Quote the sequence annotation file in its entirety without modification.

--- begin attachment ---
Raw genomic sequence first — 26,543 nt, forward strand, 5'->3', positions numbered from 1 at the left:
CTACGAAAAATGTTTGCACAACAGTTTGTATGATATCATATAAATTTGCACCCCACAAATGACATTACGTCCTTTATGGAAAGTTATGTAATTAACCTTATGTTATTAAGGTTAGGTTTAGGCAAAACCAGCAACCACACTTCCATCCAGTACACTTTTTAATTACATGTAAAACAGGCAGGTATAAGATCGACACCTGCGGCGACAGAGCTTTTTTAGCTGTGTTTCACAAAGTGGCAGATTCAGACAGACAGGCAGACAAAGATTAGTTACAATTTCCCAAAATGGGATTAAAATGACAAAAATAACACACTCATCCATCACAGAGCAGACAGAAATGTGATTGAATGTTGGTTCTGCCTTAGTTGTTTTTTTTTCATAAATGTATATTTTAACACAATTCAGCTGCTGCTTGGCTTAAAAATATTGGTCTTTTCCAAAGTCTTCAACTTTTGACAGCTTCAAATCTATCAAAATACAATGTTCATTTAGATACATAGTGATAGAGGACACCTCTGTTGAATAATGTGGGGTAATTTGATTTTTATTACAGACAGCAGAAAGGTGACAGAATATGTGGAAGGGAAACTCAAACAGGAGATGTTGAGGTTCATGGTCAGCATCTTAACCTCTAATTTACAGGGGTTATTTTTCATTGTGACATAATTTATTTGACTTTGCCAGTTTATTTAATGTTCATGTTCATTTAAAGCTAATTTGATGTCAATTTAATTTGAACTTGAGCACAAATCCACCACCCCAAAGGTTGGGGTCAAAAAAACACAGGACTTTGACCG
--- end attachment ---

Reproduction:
Raw genomic sequence first — 26,543 nt, forward strand, 5'->3', positions numbered from 1 at the left:
CTACGAAAAATGTTTGCACAACAGTTTGTATGATATCATATAAATTTGCACCCCACAAATGACATTACGTCCTTTATGGAAAGTTATGTAATTAACCTTATGTTATTAAGGTTAGGTTTAGGCAAAACCAGCAACCACACTTCCATCCAGTACACTTTTTAATTACATGTAAAACAGGCAGGTATAAGATCGACACCTGCGGCGACAGAGCTTTTTTAGCTGTGTTTCACAAAGTGGCAGATTCAGACAGACAGGCAGACAAAGATTAGTTACAATTTCCCAAAATGGGATTAAAATGACAAAAATAACACACTCATCCATCACAGAGCAGACAGAAATGTGATTGAATGTTGGTTCTGCCTTAGTTGTTTTTTTTTCATAAATGTATATTTTAACACAATTCAGCTGCTGCTTGGCTTAAAAATATTGGTCTTTTCCAAAGTCTTCAACTTTTGACAGCTTCAAATCTATCAAAATACAATGTTCATTTAGATACATAGTGATAGAGGACACCTCTGTTGAATAATGTGGGGTAATTTGATTTTTATTACAGACAGCAGAAAGGTGACAGAATATGTGGAAGGGAAACTCAAACAGGAGATGTTGAGGTTCATGGTCAGCATCTTAACCTCTAATTTACAGGGGTTATTTTTCATTGTGACATAATTTATTTGACTTTGCCAGTTTATTTAATGTTCATGTTCATTTAAAGCTAATTTGATGTCAATTTAATTTGAACTTGAGCACAAATCCACCACCCCAAAGGTTGGGGTCAAAAAAACACAGGACTTTGACCG